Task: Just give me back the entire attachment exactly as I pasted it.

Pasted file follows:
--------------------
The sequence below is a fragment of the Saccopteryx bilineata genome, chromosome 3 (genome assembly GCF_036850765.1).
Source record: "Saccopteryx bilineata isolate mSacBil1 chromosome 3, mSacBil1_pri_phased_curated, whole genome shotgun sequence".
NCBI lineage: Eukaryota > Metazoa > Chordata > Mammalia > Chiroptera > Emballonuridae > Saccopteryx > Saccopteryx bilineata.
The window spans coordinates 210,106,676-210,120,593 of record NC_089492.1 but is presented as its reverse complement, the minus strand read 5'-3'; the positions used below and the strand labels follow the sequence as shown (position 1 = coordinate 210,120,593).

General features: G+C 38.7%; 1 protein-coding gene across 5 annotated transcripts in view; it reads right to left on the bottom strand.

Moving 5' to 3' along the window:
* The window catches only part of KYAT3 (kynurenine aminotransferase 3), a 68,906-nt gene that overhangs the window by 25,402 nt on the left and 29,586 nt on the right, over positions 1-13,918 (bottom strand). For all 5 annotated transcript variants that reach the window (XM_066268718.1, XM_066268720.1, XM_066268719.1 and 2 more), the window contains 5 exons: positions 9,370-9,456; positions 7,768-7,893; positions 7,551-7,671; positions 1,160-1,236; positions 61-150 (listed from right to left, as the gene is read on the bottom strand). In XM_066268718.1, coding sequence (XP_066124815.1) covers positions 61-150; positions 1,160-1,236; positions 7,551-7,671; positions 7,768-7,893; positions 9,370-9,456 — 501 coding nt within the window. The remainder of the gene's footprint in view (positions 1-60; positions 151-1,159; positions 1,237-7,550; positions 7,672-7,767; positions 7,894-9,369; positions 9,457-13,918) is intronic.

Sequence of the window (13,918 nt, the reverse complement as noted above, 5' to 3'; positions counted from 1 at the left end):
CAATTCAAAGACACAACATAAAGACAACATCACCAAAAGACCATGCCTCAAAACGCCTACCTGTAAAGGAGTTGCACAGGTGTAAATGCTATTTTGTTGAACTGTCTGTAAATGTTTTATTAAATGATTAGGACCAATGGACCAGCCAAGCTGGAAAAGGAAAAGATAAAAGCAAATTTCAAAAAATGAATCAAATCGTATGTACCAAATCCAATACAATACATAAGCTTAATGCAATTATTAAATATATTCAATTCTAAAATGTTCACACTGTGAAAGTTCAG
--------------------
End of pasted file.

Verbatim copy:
The sequence below is a fragment of the Saccopteryx bilineata genome, chromosome 3 (genome assembly GCF_036850765.1).
Source record: "Saccopteryx bilineata isolate mSacBil1 chromosome 3, mSacBil1_pri_phased_curated, whole genome shotgun sequence".
NCBI lineage: Eukaryota > Metazoa > Chordata > Mammalia > Chiroptera > Emballonuridae > Saccopteryx > Saccopteryx bilineata.
The window spans coordinates 210,106,676-210,120,593 of record NC_089492.1 but is presented as its reverse complement, the minus strand read 5'-3'; the positions used below and the strand labels follow the sequence as shown (position 1 = coordinate 210,120,593).

General features: G+C 38.7%; 1 protein-coding gene across 5 annotated transcripts in view; it reads right to left on the bottom strand.

Moving 5' to 3' along the window:
* The window catches only part of KYAT3 (kynurenine aminotransferase 3), a 68,906-nt gene that overhangs the window by 25,402 nt on the left and 29,586 nt on the right, over positions 1-13,918 (bottom strand). For all 5 annotated transcript variants that reach the window (XM_066268718.1, XM_066268720.1, XM_066268719.1 and 2 more), the window contains 5 exons: positions 9,370-9,456; positions 7,768-7,893; positions 7,551-7,671; positions 1,160-1,236; positions 61-150 (listed from right to left, as the gene is read on the bottom strand). In XM_066268718.1, coding sequence (XP_066124815.1) covers positions 61-150; positions 1,160-1,236; positions 7,551-7,671; positions 7,768-7,893; positions 9,370-9,456 — 501 coding nt within the window. The remainder of the gene's footprint in view (positions 1-60; positions 151-1,159; positions 1,237-7,550; positions 7,672-7,767; positions 7,894-9,369; positions 9,457-13,918) is intronic.

Sequence of the window (13,918 nt, the reverse complement as noted above, 5' to 3'; positions counted from 1 at the left end):
CAATTCAAAGACACAACATAAAGACAACATCACCAAAAGACCATGCCTCAAAACGCCTACCTGTAAAGGAGTTGCACAGGTGTAAATGCTATTTTGTTGAACTGTCTGTAAATGTTTTATTAAATGATTAGGACCAATGGACCAGCCAAGCTGGAAAAGGAAAAGATAAAAGCAAATTTCAAAAAATGAATCAAATCGTATGTACCAAATCCAATACAATACATAAGCTTAATGCAATTATTAAATATATTCAATTCTAAAATGTTCACACTGTGAAAGTTCAG